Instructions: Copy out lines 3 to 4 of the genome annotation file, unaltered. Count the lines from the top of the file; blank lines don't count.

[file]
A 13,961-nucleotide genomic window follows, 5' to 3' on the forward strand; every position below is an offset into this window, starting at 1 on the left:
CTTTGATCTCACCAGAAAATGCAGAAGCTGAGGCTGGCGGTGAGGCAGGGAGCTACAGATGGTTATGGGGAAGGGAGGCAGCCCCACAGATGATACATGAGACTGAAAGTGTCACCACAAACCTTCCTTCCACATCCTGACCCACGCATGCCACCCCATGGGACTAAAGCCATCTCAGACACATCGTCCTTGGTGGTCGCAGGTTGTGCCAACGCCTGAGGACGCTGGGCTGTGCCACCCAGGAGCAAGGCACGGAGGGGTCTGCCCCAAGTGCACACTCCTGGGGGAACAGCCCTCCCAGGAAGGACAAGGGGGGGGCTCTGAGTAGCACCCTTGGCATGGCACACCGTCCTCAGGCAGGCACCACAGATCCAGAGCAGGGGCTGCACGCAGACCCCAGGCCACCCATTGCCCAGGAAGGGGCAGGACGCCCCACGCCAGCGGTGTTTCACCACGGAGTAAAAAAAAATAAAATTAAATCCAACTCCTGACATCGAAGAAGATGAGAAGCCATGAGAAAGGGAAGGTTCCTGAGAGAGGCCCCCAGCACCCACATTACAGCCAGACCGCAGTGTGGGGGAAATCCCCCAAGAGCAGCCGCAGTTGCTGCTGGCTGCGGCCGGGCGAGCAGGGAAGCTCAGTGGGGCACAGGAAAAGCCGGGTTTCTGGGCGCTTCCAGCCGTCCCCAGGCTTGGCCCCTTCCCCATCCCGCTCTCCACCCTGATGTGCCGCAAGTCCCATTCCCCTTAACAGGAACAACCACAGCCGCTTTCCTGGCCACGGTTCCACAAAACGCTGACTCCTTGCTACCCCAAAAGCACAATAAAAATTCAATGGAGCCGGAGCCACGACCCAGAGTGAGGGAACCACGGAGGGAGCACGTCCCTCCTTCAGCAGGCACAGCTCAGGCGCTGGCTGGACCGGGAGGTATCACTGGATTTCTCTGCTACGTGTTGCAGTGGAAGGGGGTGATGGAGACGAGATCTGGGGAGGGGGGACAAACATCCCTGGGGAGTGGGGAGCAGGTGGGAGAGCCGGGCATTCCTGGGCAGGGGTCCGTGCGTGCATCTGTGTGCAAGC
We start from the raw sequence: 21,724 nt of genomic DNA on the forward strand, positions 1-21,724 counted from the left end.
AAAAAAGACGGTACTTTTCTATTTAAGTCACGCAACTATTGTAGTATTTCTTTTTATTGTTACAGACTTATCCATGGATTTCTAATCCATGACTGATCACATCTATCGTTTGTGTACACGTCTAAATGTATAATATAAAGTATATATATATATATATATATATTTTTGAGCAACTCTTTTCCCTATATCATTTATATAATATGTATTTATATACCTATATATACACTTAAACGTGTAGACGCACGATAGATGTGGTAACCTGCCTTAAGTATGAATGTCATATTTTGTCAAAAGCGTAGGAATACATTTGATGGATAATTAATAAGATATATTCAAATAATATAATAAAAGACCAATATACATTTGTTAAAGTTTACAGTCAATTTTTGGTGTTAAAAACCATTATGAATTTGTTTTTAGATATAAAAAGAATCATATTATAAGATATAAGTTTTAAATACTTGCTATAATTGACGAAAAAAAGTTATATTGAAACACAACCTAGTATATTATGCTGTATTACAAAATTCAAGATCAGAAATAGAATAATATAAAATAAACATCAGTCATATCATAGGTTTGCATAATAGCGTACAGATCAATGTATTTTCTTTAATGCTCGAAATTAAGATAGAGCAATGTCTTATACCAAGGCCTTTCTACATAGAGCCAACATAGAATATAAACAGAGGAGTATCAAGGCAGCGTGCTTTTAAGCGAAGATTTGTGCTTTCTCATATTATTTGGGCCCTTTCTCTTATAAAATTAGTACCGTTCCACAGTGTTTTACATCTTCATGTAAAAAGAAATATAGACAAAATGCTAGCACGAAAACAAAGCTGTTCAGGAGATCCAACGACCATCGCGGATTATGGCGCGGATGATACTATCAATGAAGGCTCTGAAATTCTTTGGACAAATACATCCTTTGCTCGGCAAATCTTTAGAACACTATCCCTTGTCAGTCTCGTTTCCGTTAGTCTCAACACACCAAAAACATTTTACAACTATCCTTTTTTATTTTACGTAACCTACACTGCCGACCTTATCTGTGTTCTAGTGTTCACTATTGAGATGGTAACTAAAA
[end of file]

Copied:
We start from the raw sequence: 21,724 nt of genomic DNA on the forward strand, positions 1-21,724 counted from the left end.
AAAAAAGACGGTACTTTTCTATTTAAGTCACGCAACTATTGTAGTATTTCTTTTTATTGTTACAGACTTATCCATGGATTTCTAATCCATGACTGATCACATCTATCGTTTGTGTACACGTCTAAATGTATAATATAAAGTATATATATATATATATATATATTTTTGAGCAACTCTTTTCCCTATATCATTTATATAATATGTATTTATATACCTATATATACACTTAAACGTGTAGACGCACGATAGATGTGGTAACCTGCCTTAAGTATGAATGTCATATTTTGTCAAAAGCGTAGGAATACATTTGATGGATAATTAATAAGATATATTCAAATAATATAATAAAAGACCAATATACATTTGTTAAAGTTTACAGTCAATTTTTGGTGTTAAAAACCATTATGAATTTGTTTTTAGATATAAAAAGAATCATATTATAAGATATAAGTTTTAAATACTTGCTATAATTGACGAAAAAAAGTTATATTGAAACACAACCTAGTATATTATGCTGTATTACAAAATTCAAGATCAGAAATAGAATAATATAAAATAAACATCAGTCATATCATAGGTTTGCATAATAGCGTACAGATCAATGTATTTTCTTTAATGCTCGAAATTAAGATAGAGCAATGTCTTATACCAAGGCCTTTCTACATAGAGCCAACATAGAATATAAACAGAGGAGTATCAAGGCAGCGTGCTTTTAAGCGAAGATTTGTGCTTTCTCATATTATTTGGGCCCTTTCTCTTATAAAATTAGTACCGTTCCACAGTGTTTTACATCTTCATGTAAAAAGAAATATAGACAAAATGCTAGCACGAAAACAAAGCTGTTCAGGAGATCCAACGACCATCGCGGATTATGGCGCGGATGATACTATCAATGAAGGCTCTGAAATTCTTTGGACAAATACATCCTTTGCTCGGCAAATCTTTAGAACACTATCCCTTGTCAGTCTCGTTTCCGTTAGTCTCAACACACCAAAAACATTTTACAACTATCCTTTTTTATTTTACGTAACCTACACTGCCGACCTTATCTGTGTTCTAGTGTTCACTATTGAGATGGTAACTAAAA